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How to build a culture of security

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In my role as Security Portfolio Director, I’m often asked, ‘Where do we begin?’ when a business wants to increase their security profile. And I always answer, ‘Your people.’

We’re seeing and reading about new data and security breaches every day, at all levels. The Australian Census Bureau fail shows us that governments are every bit as vulnerable as organisations and small businesses. And researchers at the University of Birmingham and a German engineering firm have revealed flaws that make ignition and keyless entry systems vulnerable on 100 million Volkswagens.

 

With the emergence of more Internet of Things (IoT) technology connecting us to devices and the internet, there’s a corresponding rise in potential security breaches, with threats to network security and data security. And differing opinions on how ready we are for an IoT world.

 

It’s a lot to take in and stay on top of – especially when you’re trying to focus on your customers. So how do you prepare your business to face security risks and transform cybersecurity into a positive enabler? What kind of security solutions should you think of?

 

You start with your team and you build a ‘culture of security’

 

A culture of security is all about the people in an organisation – their understanding of the organisation’s mission, risks posed by cyber threats and how good security plays a critical role in achieving that mission.

 

The right culture of security will drive the behaviour that makes an organisation’s security policies and procedures actually work. Otherwise, people look at security as a hurdle and a drag - something to get around or a box to tick.

 

3 systematic steps that protect your assets and help you grow

 

Communicating and instilling a culture of security is really no different to communicating any other business priority. You want to make it relevant to your team with education about responsibilities, benefits and consequences.

 

1. Establish clear responsibilities and decision making processes

 

The role of overseeing security should sit at the top table where it gets executive support. It’s so much greater than an IT or tech issue and needs to be treated as more than a cost.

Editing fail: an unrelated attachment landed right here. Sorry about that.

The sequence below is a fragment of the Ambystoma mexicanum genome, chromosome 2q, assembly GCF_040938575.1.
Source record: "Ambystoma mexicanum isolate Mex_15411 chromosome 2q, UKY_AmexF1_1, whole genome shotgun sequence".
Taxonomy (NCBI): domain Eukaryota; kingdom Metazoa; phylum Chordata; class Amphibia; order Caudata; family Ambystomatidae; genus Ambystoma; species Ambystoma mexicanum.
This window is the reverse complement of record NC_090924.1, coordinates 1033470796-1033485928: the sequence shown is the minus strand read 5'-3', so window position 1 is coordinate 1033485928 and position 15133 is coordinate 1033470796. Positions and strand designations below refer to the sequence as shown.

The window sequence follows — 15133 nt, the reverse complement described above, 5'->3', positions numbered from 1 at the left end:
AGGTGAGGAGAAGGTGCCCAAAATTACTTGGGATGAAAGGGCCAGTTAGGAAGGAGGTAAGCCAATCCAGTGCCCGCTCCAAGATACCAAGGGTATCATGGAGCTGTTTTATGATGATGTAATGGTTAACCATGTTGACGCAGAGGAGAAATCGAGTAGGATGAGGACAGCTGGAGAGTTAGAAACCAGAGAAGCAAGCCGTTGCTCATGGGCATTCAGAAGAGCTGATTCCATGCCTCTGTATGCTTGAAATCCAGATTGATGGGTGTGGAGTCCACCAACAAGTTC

For example, as IoT expands, cyber-security’s responsibility will grow beyond IT, meaning  teams will need to work closely together. When plants, machinery and vehicles become connected, threats or vulnerability will have to be addressed by many parts of the business including engineering, health and safety staff, and legal and IT teams.

 

You want to think in terms of a security model, not just technologies. So build a security framework with policies and guidelines that address preparation and defences before an attack, detection during an attack, and response, remediation and recovery after an attack.

 

2. Build awareness

 

The first thing to do with staff isexplain why good security matters, what the risks look like and how the business could be affected if cyber threats are realised.

 

Teams need to be aware that your customer data holds a lot of value and it’s your obligation to keep it look after it in accordance with your relevant legal obligations. It’s often this data that hackers and ransomware perpetrators attack. You need to protect it, just like you protect any valuable possession.

 

By creating positive and negative examples about the use of devices, passwords, and dissemination of customer data, staff can get a picture of what good looks like and what kind of behaviour can lead to security breaches. Don’t just have a policy statement that says ‘Do not email customer data’ or ‘Don’t reuse passwords across applications’. Explain the ‘why’ and the potential consequences (like this one).

 

3. Make information security a business enabler

 

The time has passed to treat security negatively. If you’re taking advantage of mobility to keep your team connected and using IM, apps and cloud services for better customer experience, maintaining a good security posture enables a competitive edge.

 

With a focused, human approach and a commitment to a culture of security that starts at the top, you can build a security-first mentality and provide continuity of service with confidence.

 

We welcome the opportunity to talk about your company’s culture of security and how we can help you put it in place. Simply make an appointment for a call today.

 

 

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